Met suspends ethnic minority recruitment rules to help boost overall police numbers

Met suspends ethnic minority recruitment rules to help boost overall police numbers

The Metropolitan Police Service has put rules designed to boost the number of black, Asian and minority ethnic (BAME) officers on hold as it chases ambitious recruitment targets over the coming year.

Residency rules for new recruits had required police constable applicants to have lived or studied in the capital for a minimum of three of the six years before their application.

The rules were originally in place between 2014 and 2018 then reinstated in November 2020 alongside the launch of Sadiq Khan’s action plan to improve trust and confidence in the Met, particularly among the capital’s black communities. The rule change was supported with a £300,000 City Hall investment encouraging black Londoners to consider joining up.

Funding currently available for recruitment means an additional 1,800 officers need to be taken on by next March, “double the normal amount of officers we recruit in a year,” according to the Met. Widening the net will “help ensure we meet the scale of these ambitions quickly enough”.

Diversity targets for recruitment nevertheless remain in place, the Met say, including plans for 21 per cent of officers to be from under-represented groups by 2024, rising to 28 per cent by 2030, with an overall “aspiration” for 40 per cent of officers to be of black, Asian and multiple ethnic heritage (BAMEH in Met classification), a target originally set by the Met for 2022.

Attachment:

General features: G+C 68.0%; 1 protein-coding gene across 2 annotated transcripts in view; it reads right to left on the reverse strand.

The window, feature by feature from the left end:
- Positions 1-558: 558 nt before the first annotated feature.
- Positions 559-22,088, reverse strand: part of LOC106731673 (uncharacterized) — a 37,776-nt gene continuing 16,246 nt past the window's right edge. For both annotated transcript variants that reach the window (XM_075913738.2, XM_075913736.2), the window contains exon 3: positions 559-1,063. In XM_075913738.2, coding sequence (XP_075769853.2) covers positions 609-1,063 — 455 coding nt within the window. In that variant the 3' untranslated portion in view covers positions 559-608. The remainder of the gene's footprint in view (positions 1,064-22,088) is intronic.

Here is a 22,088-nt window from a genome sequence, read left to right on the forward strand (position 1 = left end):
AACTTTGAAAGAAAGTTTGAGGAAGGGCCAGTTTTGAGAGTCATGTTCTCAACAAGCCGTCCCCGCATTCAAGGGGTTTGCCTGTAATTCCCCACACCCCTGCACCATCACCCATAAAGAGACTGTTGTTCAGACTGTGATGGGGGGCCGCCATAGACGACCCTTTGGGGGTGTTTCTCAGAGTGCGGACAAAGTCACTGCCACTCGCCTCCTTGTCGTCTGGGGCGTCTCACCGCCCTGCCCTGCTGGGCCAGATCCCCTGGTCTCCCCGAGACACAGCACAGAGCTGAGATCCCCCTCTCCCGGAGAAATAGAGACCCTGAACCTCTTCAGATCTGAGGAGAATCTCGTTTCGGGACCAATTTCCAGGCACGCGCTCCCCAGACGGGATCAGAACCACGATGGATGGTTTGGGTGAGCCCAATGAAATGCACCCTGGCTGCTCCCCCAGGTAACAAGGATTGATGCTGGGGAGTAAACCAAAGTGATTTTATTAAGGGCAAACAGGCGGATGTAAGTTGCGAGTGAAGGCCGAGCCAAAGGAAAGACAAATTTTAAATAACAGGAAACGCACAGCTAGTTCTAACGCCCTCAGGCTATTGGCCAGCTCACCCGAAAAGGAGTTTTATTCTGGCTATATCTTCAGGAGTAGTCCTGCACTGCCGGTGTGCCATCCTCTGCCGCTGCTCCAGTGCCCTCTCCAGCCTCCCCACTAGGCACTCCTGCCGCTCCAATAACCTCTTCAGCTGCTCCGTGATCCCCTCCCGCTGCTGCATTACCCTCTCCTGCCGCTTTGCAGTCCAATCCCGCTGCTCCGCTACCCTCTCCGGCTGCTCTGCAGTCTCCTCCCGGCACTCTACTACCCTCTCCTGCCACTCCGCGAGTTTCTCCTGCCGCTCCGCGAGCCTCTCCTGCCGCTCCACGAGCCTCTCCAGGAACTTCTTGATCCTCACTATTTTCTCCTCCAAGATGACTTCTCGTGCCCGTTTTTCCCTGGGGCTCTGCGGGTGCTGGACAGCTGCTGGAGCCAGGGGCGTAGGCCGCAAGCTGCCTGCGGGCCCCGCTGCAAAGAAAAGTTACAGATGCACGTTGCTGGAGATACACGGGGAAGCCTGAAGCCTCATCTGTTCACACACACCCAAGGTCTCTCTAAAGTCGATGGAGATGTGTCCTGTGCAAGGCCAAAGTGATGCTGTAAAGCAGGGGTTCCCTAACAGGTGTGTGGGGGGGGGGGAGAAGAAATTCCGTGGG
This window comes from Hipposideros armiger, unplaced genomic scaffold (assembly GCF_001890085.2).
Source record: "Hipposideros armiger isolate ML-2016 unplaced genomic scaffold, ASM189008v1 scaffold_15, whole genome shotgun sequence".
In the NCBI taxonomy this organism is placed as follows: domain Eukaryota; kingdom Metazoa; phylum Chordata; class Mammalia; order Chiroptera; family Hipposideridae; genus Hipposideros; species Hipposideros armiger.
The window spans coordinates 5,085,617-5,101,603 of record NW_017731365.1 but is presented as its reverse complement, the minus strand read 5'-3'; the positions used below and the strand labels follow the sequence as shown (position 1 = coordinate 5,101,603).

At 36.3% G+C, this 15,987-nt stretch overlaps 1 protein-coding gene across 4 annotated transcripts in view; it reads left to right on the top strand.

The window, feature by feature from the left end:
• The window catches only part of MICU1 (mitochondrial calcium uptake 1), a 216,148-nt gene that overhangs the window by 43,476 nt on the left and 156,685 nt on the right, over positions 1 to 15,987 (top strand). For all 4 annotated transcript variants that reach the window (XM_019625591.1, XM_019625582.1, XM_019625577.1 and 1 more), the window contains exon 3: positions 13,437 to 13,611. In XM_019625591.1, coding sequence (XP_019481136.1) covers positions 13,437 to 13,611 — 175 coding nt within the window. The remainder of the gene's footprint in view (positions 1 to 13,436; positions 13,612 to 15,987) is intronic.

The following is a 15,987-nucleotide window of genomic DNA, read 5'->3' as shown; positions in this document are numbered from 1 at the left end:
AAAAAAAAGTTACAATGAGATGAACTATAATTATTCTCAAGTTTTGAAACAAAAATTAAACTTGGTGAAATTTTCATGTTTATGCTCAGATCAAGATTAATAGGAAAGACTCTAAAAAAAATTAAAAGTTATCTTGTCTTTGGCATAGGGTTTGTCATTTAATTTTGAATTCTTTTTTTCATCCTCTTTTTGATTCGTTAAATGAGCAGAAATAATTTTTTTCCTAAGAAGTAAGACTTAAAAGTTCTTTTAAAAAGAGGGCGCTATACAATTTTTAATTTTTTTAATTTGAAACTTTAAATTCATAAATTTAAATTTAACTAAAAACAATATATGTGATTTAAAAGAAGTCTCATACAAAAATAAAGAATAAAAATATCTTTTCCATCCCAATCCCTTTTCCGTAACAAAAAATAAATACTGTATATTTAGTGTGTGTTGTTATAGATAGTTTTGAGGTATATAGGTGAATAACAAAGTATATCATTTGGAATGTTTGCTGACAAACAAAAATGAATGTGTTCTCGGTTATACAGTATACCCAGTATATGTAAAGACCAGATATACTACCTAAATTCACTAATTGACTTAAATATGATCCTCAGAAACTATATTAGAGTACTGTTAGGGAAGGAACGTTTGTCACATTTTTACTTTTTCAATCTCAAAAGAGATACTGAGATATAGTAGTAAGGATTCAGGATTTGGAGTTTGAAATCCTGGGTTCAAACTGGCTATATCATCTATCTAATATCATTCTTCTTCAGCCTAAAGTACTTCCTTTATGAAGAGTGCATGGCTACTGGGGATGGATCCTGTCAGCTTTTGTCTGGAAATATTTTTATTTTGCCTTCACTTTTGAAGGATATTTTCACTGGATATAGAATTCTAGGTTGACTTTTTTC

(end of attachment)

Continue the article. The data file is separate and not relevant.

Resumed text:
“Alongside welcoming applications from outside London, you’ll see even more effort from us working within and alongside London’s communities to inspire people to choose a career in the Met,” today’s statement says. “The focus on recruiting Londoners to police London remains our aim and we’ll be seeking to re-introduce London Residency at the earliest point we can.”

Latest New Scotland Yard workforce figures show 33,127 officers in place, including just over 5,400 of BAME heritage, 16.3 per cent of the total, though the number identifying as black is significantly lower, at a little under four per cent.

Recruitment of BAMEH officers spiked when the London residency rules were first introduced, to more than 25 per cent of new recruits in 2016/17. BAMEH recruit numbers declined from 2019/20 before increasing slightly in 2020/21 when the rules were reintroduced, to just under 20 per cent of the total.

The latest figures show 242 officers recruited last month, 64 of BAME heritage of which 13 identified as black. Since April 2021 last year the Met has recruited 2,103 new entrants, 25 per cent BAMEH and 4.52 black.

Overall since January 2019 the Met’s officer workforce has increased by almost 4,000, an increase which, according to the Met, contributed to murder rates falling by 13 per cent and knife crime going down by 32 per cent in 2021 compared to 2019.

The Met also this week announced a 650-officer boost to town centre and neighbourhood policing teams, with 500 based permanently in town centres across the capital and 150 joining dedicated ward teams.

Image from MPS Twitter feed.

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